Cora is a book I haven’t opened in years. She is a box with a dusty lid.
And yet, when I recently told a friend I was planning to write about Cora, she immediately answered: “Oh, I think about her a lot. I’m so glad she’s getting remembered.”
Cora stays with you.
For Cora, I pestered a medical examiner, and joined the historical society of a county I’ve never visited. I spent about two years of scattershot research on her. At the end of it, for a lot of reasons, I put her away. Maybe now it’s time to reopen the book, to blow off the dust.
Some years ago, my husband had a contract position with the Chicago Tribune. The Tribune Company had bought the photo archives of Hearst’s Chicago-American and Herald-Examiner newspapers (1900-1956), and now they had several thousand photos that needed cataloguing. My husband’s job was to sit in a sub-sub-sub-sub-basement of the Tribune building, doing data entry for about 10,000 90-year-old glass negatives. They were in their original envelopes, and the envelope would usually have some bit of information scrawled on it — a name, a date, etc. Rarely, a scrap of article would be tucked in as well.
(Before you ask: Of COURSE I was jealous.)
My husband is good and kind, and he knows exactly who he married. Every day he would jot down a few names that seemed interesting. He would bring me these scraps, and I would do my snooping. It was a great 7 weeks — for me, at least.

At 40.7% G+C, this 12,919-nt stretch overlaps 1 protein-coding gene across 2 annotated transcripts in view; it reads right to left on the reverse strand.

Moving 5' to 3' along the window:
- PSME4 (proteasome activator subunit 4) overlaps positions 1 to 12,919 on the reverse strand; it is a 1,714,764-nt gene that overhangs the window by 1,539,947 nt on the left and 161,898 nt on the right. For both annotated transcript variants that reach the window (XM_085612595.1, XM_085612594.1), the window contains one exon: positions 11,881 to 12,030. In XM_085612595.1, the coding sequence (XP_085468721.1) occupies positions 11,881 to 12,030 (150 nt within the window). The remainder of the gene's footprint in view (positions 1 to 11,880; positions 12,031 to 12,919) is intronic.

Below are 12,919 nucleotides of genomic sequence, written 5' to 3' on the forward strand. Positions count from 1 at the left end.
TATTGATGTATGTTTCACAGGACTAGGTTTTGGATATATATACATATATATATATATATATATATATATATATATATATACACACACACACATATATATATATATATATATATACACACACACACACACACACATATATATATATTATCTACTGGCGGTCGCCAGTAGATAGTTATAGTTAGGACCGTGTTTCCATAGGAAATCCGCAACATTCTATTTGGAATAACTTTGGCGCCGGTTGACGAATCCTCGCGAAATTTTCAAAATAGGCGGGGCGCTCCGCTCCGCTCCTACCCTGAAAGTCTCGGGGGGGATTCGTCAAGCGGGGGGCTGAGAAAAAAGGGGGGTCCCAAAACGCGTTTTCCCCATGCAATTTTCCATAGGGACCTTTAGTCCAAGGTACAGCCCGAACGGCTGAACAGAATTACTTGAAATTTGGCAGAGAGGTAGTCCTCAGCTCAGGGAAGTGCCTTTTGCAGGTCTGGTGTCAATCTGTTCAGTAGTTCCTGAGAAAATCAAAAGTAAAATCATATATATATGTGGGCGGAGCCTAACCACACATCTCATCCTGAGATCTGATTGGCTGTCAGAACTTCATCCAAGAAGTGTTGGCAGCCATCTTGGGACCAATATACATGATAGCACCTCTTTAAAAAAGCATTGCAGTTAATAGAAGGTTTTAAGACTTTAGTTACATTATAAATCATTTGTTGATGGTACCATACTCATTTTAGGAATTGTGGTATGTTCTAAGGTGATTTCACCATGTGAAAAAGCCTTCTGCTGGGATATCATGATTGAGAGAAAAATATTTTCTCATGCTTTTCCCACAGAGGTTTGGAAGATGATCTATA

She was one of these names on ripped paper: Cora Stallman.
The first article I found about her was so cursory that I dismissed it. I remember a few column inches about a spinster who threw herself into a well. It sounded quirky, but I had so many other names to look at.
Later, when I had more time, I found the most curious story. I found an educated woman, a diary written in code, anonymous angry letters, and a death no one could be sure about.
That includes me.
I’ve hesitated a lot about telling you this story. I’ve wondered if I should even be telling it at all. I still don’t know exactly how Cora died. I’m unsure how some very disparate elements fit together. And most of my information comes from newspaper accounts, not government documents. Ultimately it will venture into uncomfortable territory, to places some people will really dislike.
And yet, I do want to tell this story. I want Cora to be heard.
To quote that same friend: “Dear Cora. Once again, we plunge into the murky depths of that cistern in Mattoon, Illinois, to try to find her.”
Cora Stallman photo from the University of Cincinnati yearbook, 1904.
Article from the Decatur Review, Aug. 1, 1925.